Cervical Disc Surgery: Disc Replacement or Fusion?
The vast majority of people -- approximately 95% -- with pain from cervical disc disease will get better on their own over time with simple, conservative treatments. Surgery, however, may help if other treatments fail or if symptoms worsen.
Cervical disc disease is caused by an abnormality in one or more discs -- the cushions -- that lie between the neck bones (vertebrae). When a disc is damaged -- due to arthritis or an unknown cause -- it can lead to neck pain from inflammation or muscle spasm. In severe cases, pain and numbness can occur in the arms from pressure on the cervical nerve roots.
Low back pain is a fact of life. Just about everybody will suffer from it sooner or later. One of the main causes of back pain, whether acute or chronic, is low back strain.
So what is low back strain? A series of muscles and ligaments in your back hold the bones of your spinal column in place. You can strain these muscles by stretching them too far, causing tiny tears in the tissue. The muscles are then weakened, so they may not be able to hold the bones of your spinal column in place correctly...
Surgery for cervical disc disease typically involves removing the disc that is pinching the nerve or pressing on the spinal cord. This surgery is called a discectomy. Depending on where the disc is located, the surgeon can remove it through a small incision either in the front (anterior discectomy) or back (posterior discectomy) of the neck while you are under anesthesia. A similar technique, microdiscectomy, removes the disc through a smaller incision using a microscope or other magnifying device.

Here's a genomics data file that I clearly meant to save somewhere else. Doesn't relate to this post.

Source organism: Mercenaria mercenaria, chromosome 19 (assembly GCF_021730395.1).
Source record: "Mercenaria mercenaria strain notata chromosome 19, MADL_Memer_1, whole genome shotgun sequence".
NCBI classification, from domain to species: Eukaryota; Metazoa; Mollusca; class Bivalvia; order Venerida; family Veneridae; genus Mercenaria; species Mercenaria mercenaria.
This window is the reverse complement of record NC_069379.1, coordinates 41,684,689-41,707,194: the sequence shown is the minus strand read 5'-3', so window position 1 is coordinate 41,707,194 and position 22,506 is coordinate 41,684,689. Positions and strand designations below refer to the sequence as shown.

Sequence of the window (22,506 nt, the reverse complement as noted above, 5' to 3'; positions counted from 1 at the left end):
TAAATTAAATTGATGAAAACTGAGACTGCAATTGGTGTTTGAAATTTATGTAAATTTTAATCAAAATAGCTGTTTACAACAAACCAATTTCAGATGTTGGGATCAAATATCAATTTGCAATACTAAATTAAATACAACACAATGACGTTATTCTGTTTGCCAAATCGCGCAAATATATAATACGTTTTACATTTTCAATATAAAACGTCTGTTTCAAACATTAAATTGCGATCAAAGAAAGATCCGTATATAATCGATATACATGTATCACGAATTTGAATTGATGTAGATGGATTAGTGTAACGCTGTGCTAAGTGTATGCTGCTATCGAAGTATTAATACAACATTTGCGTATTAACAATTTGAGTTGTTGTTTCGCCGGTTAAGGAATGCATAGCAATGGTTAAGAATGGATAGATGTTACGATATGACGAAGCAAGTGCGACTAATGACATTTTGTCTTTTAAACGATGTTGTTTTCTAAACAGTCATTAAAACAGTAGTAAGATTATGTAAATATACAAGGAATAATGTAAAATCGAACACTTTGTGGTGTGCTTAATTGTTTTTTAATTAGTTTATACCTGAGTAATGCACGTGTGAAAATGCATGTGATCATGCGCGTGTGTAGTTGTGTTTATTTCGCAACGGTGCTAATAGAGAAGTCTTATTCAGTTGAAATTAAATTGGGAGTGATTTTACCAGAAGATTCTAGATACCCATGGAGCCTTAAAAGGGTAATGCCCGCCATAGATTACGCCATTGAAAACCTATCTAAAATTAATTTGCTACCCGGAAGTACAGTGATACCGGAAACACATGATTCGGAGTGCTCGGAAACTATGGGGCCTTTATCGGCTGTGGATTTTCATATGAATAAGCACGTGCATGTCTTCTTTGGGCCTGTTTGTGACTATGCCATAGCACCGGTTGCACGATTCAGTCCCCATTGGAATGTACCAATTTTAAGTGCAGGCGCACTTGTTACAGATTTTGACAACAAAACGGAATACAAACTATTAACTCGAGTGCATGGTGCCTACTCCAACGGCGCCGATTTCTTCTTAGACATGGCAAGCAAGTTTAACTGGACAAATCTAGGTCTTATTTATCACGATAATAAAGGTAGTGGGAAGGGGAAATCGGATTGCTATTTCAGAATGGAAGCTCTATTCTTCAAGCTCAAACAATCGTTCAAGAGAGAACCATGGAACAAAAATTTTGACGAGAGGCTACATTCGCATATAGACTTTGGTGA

To close the space that's left when the disc is removed and restore the spine to its original height, patients have two options:
Artificial cervical disc replacement
In 2007, the FDA approved the first artificial disc, the Prestige Cervical disc, which looks and moves much like the real thing but is made of metal. In a study of 541 patients, the artificial disc improved neck and arm pain as safely and effectively as cervical fusion, but it preserved greater range of motion. People who get an artificial disc can always opt for cervical fusion later. But if a patient has cervical fusion first, it's not possible to later put an artificial disc in the same spot.
Not everyone is a candidate for the artificial disc, however. Those with osteoporosis, joint disease, infection, inflammation at the site, or an allergy to stainless steel shouldn't have disc replacement surgery.
With cervical fusion surgery, the surgeon removes the damaged disc and places a bone graft (which is taken either from the patient's hip or from a cadaver) in the space between the vertebrae. The bone graft will eventually fuse to the vertebrae above and below it. A metal plate may be screwed into the vertebrae above and below the graft to hold the bone in place while it heals and fuses with the vertebrae. Discectomy with cervical fusion can help relieve the pain of spinal disc disease. The only caveat is that after the surgery, many people find that they lose some degree of movement in their neck.
Risks of Cervical Disc Surgeries
Although cervical disc surgery is generally safe, it does have a few risks, including:
Reaction to anesthesia
Chronic neck pain
Damage to the nerves, spinal cord, esophagus, or vocal cords
Failure to heal
After cervical fusion surgery, some people develop cervical disc problems above and/or below the previously affected disc. One study found that about a quarter of patients developed new cervical disc disease within 10 years of their surgery, and about 10% to 12% require an additional fusion at a different level. Researchers don't think the artificial disc will cause the same problem, but they need to investigate further to know for sure.